2

A steadicam is one solution, but there are others. You could use a slider dolly, camera crane, jib, shoulder mount, or fluid head tripod, depending on the movement you want.


2

Adobe After Effects includes stabilization that is of similar or superior quality to Youtube's but it is also not a cheap software package. I don't know of any particularly cheap software stabilization options that do a high end job.


2

Yes, what you are talking about falls in the realm of rigging. There are lots and lots of rigging products available, but most of the specialty built rigs are going to be very expensive for your needs (hundreds to probably over a thousand USD). If you aren't turned off by the price, I suggest looking at rigs in a web store like B&H to find something ...


2

There is nothing at all wrong with crossing shots of different types and levels of stabilization. It depends entirely on the look you are going for. It is pretty rare for a shot to be truly "hand held" in the professional world though, at least in the way most consumers do it. At a minimum, most professional camera rigs are setup to be shoulder mounted ...


2

After Effects, especially with Mocha, has the most advanced motion tracking and stabilization capabilities of these 3 options, but they are also the most complicated to use if you want the best possible results. (Note that AE also does offer simple options like Warp Stabilizer if you don't need super advanced stabilization.) The options in Final Cut Pro X ...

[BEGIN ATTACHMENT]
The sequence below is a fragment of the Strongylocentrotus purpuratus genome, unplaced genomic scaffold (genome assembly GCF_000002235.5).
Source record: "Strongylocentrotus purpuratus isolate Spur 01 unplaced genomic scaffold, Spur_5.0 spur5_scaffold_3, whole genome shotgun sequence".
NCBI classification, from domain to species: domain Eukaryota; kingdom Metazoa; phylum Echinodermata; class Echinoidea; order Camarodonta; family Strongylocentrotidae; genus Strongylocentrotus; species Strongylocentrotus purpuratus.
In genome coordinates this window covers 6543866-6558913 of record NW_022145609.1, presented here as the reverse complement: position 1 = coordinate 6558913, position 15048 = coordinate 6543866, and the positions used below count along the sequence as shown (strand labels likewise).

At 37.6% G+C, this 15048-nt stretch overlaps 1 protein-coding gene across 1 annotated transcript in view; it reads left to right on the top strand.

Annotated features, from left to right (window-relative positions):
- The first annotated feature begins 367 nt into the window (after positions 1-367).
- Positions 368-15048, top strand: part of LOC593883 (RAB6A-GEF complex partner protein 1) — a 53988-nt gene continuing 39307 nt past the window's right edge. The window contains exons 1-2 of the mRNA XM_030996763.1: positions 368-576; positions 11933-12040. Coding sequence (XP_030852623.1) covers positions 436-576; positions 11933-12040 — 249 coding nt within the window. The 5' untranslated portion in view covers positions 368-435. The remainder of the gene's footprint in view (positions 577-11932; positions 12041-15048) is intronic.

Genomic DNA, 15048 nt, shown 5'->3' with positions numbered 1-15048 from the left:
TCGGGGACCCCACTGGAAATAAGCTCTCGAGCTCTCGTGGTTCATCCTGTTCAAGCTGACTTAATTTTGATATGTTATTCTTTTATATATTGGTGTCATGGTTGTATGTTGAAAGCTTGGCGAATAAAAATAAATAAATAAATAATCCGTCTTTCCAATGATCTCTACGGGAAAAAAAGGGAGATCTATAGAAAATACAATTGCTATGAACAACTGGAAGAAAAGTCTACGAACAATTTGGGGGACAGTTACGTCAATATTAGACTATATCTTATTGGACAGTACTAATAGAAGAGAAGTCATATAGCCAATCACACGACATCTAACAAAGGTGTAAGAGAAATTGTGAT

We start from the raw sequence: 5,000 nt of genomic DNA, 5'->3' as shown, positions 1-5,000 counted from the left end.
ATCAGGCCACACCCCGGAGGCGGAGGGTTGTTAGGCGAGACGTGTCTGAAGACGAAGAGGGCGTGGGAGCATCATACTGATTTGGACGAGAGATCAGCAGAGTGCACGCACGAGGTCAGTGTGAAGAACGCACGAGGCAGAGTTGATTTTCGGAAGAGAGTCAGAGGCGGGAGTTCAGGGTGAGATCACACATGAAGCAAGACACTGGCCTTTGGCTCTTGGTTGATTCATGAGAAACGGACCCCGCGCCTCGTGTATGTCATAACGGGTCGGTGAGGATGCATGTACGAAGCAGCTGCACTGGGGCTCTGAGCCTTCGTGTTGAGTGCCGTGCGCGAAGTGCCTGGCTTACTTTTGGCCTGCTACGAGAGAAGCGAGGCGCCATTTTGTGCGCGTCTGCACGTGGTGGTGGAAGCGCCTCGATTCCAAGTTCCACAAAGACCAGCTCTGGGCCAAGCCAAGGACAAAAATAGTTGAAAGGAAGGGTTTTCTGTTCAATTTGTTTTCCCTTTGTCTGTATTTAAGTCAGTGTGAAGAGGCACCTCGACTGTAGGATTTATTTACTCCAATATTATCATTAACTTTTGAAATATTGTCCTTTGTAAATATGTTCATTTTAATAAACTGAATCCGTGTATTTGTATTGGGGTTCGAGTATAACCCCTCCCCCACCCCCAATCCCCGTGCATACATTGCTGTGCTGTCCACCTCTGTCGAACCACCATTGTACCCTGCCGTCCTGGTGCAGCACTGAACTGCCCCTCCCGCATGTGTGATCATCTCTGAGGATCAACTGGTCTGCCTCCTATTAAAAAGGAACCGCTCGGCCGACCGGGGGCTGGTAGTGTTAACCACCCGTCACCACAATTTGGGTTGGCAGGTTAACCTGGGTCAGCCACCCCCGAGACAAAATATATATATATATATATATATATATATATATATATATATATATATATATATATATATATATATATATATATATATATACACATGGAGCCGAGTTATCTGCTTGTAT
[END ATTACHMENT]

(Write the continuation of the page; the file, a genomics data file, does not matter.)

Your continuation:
1

I found this video comparing the adobe warp and Final cut: I think warp stabilizer looks way better, but it might also be relative to the type of footage and the specific settings ...


1

Motion 5 has more robust image stabilization tools. But ultimately, this issue is best fixed when you're shooting, not in post-production.


1

The only real reason to get the Glidecam is if you don't have the budget for a proper Steadicam. With any type of camera, the weight from holding it in front of you (the gimbal prevents you holding it close) is incredibly tiring and after a very short space of time you will find it impossible to stabilise properly. A Steadicam takes the weight and ...


1

The Glidecam HD2000 is a weighted gimbal stabilizer. It uses inertia of a counter weight and a balanced gimbal to prevent rapid changes in orientation and to an extent position of a camera. They are used for stabilizing footage when you need more stabilization than optical image stabilization can provide but less than a steadicam or gyroscope rig provides ...


1

Definitely the Warp Stabilizer its a very easy to use and powerful tool and I'd say the best tool for automatic stabilization out there. When it comes to the more manual workflow, yes, After Effects together with Mocha is a lot harder to use but you can get very great results with a certain amount of experience. Given that After Effects offers both I ...


1

MotionBend, http://www.motionbend.com, might be what you are looking for, http://www.fcp.co/final-cut-pro/news/1119-motionbend-takes-video-stabilisation-to-the-next-level-and-adds-fcpx-xml-export. Do you have any examples of videos you are trying to stabilize ?


1

FYI, Mercalli is a standalone tool for Windows that provides batch video stabilization